The same is true for the web, or even billboards, magazines, books. They are mostly made up of these basic shapes arranged together to achieve goals and to look visually pleasing.

As you learn to design, you will learn how to arrange different objects in layouts and interfaces to achieve your goals, as well as understand why and how to achieve the goals of your company or client.

Why learn how to design?

Design is important. Companies that succeed at disrupting age-old industries offer a better experience, often while solving the same problems. A simple example: Uber and Lyft versus taxi cabs. Both of these services provide an app to request a ride to a specific location on a map, whereas taxis need to be flagged down or called through a dispatch service.

As the physical world goes digital at a frenzied pace, and smartphones are putting technology in the hands of billions, companies have an imperative to innovate and are now competing on the power of their customer experience. Design’s role has moved from a nice to have to a must have to a differentiator. As a result, designers have more influence — but there are not enough designers to meet demand.

This is especially true in product design at companies building digital products. Over the past few years, companies have grown their design organizations because they understand that user experience is becoming the key differentiator. As a result, there has been a shift in the designer-to-engineer ratio at many companies, here are just a few examples:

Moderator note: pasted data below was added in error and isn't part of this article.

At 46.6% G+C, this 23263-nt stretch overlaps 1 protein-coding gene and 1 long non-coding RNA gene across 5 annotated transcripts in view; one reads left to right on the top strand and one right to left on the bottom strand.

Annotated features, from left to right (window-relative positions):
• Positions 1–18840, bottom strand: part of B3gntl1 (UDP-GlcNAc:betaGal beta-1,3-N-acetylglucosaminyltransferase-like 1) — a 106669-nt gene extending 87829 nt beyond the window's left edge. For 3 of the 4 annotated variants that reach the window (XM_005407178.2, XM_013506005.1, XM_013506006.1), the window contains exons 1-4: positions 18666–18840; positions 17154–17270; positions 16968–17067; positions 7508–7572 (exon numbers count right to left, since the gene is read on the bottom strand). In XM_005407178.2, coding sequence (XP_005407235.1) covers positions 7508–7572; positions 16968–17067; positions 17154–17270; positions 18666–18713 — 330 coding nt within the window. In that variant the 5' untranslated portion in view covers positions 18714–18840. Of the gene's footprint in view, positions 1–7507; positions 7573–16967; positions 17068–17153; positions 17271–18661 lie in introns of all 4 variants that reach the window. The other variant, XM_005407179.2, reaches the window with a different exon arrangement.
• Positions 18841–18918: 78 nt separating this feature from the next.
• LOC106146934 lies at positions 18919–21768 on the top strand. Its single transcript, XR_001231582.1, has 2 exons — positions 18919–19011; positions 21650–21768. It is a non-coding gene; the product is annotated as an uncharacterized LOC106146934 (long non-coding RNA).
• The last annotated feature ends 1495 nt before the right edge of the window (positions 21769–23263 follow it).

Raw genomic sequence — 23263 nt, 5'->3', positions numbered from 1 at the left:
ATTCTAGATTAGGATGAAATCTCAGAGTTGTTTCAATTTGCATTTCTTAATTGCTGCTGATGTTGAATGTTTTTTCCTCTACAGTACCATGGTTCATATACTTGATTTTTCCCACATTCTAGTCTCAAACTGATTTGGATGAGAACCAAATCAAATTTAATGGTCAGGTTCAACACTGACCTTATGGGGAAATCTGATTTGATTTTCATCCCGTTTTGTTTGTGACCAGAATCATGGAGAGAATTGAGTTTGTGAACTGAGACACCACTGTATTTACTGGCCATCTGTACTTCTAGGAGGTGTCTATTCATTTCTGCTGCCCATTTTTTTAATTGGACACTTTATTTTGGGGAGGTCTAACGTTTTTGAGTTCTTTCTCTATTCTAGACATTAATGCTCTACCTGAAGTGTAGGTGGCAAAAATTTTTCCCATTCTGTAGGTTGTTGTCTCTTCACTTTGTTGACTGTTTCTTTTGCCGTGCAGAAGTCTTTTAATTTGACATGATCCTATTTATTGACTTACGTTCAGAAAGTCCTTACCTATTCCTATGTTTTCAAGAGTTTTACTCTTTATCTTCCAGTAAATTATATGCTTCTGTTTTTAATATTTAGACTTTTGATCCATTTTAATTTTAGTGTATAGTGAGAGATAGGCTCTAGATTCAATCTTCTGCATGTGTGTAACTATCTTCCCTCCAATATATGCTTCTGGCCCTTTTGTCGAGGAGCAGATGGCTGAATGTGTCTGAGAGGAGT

The ratio of designers to engineers has increased dramatically in the past five years

What is this design course?

This course is an entry into digital design, both in concept and in practice. We believe everyone can learn how to design, and access to design education should be free and readily available. The more people who can design and build the things they imagine, the better the world will be.

There are many existing barriers to becoming a designer: from cost — it can be expensive to buy design software and computers capable enough to run them — to knowledge, because digital design is a new field, and many universities don’t yet offer specific classes and courses in designing digital products.

So we're building a free course and community for learning design fundamentals to prepare you for entry into—or growth within—a digital design career.